Because we have seen that statement hold true more times than we care to admit, we finally smartened-up to the importance of focusing our underwriting on affordability data, such as the amount of disposable income and debt-to-income ratios. In addition, here are three lessons learned the hard way that can improve the performance of any portfolio.
Lesson one: Avoid co-signers. Co-signers sometimes give a false sense of security to the deal. It doesn’t matter if it is a parent with decent credit or a brother who has paid us perfectly; when it comes time for the co-signer to step up and help, more times than not we are told, “Well, I can’t really help financially. I just co-signed to help them get the car.” The solid co-signer deal we were so proud to put on the books suddenly looks very shaky and will, at best, be a difficult account to collect even after many tense discussions. Our experiences have taught us that if you wouldn’t loan money to the applicant alone, then more than likely, adding a co-signer — no matter how financially strong — usually won’t turn a bad deal into an acceptable one.
The only exception to our “anti-co-signer” penchant would be if the vehicle will be used by both parties. For example, when you encounter a preferably long term and stable live-in boyfriend/girlfriend situation, it is generally in your best interest to have both parties on the contract as co-buyers. Obviously in this case, they both have a vested interest in keeping the vehicle, not to mention that if you report to the credit bureau, they will both be getting rewarded for payments made on time.
Lesson two: Know how much your customer drives. This can often be overlooked during the underwriting process. We suggest asking the customer their estimated annual mileage as a pre-qualifying question when gathering credit information to review for underwriting. Obviously, customers could low-ball the estimate, but many will try to be as accurate as possible. You can also adjust the estimate as needed by looking at the distance from home to their workplace. Of course, the best scenario is when they are trading in a vehicle they bought from you, allowing you to calculate exactly how many miles they drive annually. I have been amazed at some of the mileage totals I have seen — unfortunately, those are usually on repossessions.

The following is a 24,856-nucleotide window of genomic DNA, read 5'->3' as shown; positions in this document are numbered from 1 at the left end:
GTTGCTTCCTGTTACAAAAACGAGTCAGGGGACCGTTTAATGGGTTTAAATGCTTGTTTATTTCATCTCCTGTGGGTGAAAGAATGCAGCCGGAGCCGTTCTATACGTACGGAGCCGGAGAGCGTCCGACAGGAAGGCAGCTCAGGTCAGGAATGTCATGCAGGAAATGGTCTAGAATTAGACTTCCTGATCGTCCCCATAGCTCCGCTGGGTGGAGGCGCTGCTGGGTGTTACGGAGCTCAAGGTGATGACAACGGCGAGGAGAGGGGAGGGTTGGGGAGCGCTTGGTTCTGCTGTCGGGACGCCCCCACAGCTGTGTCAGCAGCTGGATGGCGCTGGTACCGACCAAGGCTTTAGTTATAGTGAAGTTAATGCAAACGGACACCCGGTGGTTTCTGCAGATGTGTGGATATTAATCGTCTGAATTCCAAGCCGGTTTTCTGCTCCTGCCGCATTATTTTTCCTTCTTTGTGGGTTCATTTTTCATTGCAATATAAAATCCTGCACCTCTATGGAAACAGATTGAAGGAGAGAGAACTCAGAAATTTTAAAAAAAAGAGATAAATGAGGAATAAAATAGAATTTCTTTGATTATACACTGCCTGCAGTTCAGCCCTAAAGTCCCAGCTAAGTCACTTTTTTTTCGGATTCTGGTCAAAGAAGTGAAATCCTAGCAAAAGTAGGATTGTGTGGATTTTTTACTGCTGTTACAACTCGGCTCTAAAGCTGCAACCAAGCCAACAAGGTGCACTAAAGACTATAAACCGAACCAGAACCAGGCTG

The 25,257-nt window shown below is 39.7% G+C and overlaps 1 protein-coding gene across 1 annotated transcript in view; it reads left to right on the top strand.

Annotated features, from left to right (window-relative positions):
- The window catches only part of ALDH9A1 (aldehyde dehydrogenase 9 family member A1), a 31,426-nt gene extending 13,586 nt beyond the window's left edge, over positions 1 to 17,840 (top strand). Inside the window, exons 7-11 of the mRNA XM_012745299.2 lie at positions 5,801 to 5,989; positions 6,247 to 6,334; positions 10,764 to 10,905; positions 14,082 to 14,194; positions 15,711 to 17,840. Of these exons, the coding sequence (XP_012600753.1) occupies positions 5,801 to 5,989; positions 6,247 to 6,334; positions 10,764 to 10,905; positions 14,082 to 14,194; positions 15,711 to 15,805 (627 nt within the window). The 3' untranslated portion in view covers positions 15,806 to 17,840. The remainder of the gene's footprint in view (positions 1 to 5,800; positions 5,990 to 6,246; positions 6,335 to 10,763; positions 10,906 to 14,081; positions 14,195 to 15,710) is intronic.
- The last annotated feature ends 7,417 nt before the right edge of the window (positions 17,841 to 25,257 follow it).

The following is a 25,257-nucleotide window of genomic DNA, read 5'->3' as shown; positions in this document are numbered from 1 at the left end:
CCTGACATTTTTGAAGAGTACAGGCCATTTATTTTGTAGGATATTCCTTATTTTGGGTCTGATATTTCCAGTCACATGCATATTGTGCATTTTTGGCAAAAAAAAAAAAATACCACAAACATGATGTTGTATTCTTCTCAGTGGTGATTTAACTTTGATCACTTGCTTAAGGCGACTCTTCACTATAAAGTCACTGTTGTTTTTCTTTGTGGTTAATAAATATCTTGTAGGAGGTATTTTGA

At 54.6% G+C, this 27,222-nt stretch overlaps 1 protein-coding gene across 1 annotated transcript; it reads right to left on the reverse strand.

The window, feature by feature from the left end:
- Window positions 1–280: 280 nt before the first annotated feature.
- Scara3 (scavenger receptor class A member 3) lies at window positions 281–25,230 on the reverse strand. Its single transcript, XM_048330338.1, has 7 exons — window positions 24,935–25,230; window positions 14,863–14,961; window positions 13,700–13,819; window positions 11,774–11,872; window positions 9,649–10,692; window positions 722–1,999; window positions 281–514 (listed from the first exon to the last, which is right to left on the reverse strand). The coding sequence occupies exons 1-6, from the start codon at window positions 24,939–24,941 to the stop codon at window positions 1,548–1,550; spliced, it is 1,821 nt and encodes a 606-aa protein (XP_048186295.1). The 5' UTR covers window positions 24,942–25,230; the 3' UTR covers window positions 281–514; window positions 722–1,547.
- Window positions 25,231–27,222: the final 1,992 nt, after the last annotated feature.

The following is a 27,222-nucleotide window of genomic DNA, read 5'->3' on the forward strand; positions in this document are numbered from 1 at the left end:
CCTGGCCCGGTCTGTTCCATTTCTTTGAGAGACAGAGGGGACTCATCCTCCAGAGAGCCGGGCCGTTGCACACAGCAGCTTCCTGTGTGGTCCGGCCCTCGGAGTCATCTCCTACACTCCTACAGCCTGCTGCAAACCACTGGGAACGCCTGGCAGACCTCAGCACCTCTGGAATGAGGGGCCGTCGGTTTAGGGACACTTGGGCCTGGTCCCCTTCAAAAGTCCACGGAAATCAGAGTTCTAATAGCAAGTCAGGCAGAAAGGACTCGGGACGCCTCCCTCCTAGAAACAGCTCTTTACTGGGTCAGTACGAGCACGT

As a general rule, BHPH customers, on average, drive more than the national average. If one of the approaches mentioned above doesn’t yield a mileage estimate, we suggest using at least 25,000 miles per year, which is probably low. Regardless of which method you use to determine mileage usage, consider it in conjunction with the starting mileage on the vehicle they are buying. Then, adjust your term accordingly. One piece of advice: It is almost impossible to keep your term short enough or your gross high enough to net any profit from someone who will use the vehicle for delivery (i.e. Pizza, newspapers, etc.)
Lesson three: Know how many individuals live in the household. This is a small, but mandatory question to ask, since it has a major impact on the deal and how affordable the proposed payment will be for the buyer. When assessing the customer’s ability to pay, don’t neglect to find out how many people are in the household. The cost of living for a couple is much less than for a family of seven. In other words, a married couple can probably get by on $1,200 per month in some markets. However, start adding children and all the expenses associated with them and disposable income drop drastically. The more children you add, the tighter it becomes.
I definitely don’t want to force a customer to take food off the table to make their car payment. Now, giving up cigarettes, lottery tickets, and/or premium cable TV packages are different matters. By spending a little more time to underwrite properly, we can assure we get the customer started on the right foot, which sets them up for success as we work with them “till payoff do us part.”